An effective way of implementing the policy of equal pay for equal work would be to shift to firms the burden of proof that they are not discriminating against workers, replacing the current practice under which workers have to prove that they are the victims of discrimination. For example, Japanese firms might explain that regular workers have to move to local offices at the direction of their supervisors while non-regular workers do not. However, the actual wage gap is likely to be much higher than that explained by the sacrifices of regular workers. Enforcing laws mandating equal pay for equal work would also be effective in reducing the unexplained wage differences among regular employees, in particular between male and female, and old and young workers. Firms might complain about the additional costs of individual evaluations, but they would eventually be rewarded by better human resource management.

Another issue is reducing working hours in Japan, persistently long by international standards. There are three explanations for this. First, it is a necessary shock absorber for avoiding lay-offs of regular workers during recessions, as there is plenty of room for cutting overtime hours worked. Second, intensive on-the-job training practice at Japanese firms is a time-consuming process, as junior workers have to work together with senior workers in skill transfers. This is one reason that the workers in Japan on average only take about 50% of the paid holidays granted them. Third, overtime hours worked at higher wages are an important source of employees' incomes. The current labor law limits the extent of overtime hours worked without the consent of labor unions, but in most cases they accept working longer hours. This is why the government is now considering setting a compulsory upper limit with no loopholes on working hours.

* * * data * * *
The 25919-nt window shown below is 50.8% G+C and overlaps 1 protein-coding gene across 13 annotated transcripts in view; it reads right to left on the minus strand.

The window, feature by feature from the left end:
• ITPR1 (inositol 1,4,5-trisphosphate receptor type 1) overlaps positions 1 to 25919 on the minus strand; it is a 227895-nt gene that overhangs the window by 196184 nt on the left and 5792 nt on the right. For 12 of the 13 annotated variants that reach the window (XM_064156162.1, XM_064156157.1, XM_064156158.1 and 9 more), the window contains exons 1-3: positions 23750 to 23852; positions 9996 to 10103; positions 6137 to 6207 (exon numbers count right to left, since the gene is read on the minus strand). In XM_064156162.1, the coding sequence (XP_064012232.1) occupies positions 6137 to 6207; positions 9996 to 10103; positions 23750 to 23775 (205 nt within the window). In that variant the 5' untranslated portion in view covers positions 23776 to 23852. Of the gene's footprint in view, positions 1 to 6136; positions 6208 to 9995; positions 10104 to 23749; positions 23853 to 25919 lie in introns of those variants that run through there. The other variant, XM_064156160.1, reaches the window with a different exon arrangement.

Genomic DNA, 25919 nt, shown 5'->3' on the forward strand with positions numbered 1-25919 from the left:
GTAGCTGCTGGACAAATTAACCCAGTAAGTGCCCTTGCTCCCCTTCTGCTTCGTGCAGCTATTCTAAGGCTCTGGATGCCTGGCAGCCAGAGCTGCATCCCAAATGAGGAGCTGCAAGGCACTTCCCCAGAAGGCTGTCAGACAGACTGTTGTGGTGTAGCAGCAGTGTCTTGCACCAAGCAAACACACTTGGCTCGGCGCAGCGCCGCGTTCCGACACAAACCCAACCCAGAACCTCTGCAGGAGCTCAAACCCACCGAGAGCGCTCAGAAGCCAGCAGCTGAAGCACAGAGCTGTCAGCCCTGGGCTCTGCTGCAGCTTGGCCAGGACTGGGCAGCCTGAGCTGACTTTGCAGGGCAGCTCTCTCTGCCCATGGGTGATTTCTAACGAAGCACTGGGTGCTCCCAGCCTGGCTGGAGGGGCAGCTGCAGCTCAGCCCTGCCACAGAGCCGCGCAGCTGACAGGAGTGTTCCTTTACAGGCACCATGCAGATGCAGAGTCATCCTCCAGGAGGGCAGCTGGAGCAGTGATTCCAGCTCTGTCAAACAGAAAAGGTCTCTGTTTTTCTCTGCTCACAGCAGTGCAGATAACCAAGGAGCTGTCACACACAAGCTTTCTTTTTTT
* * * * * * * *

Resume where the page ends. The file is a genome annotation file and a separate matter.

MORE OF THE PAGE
In sum, a major feature of Japanese labor markets is the conflicts of interests between regular and non-regular workers as well as between traditional families with a full-time homemaker and families with two earners who prefer shorter working hours to additional wages. These conflicts cannot be settled in the government's labor councils which formulate labor laws, as they consist of representatives of employers and labor unions who mainly belong to large firms. This is why strong leadership by the Prime Minister is necessary for labor market reform in Japan.

Naohiro Yashiro is Specially Appointed Professor and Dean of the Global Business Department, Showa Women's University. He is a member of the Council of Regulatory Reform, and the former President of the Japan Center for Economic Research (JCER).
The views expressed in this piece are the author's own and should not be attributed to The Association of Japanese Institutes of Strategic Studies.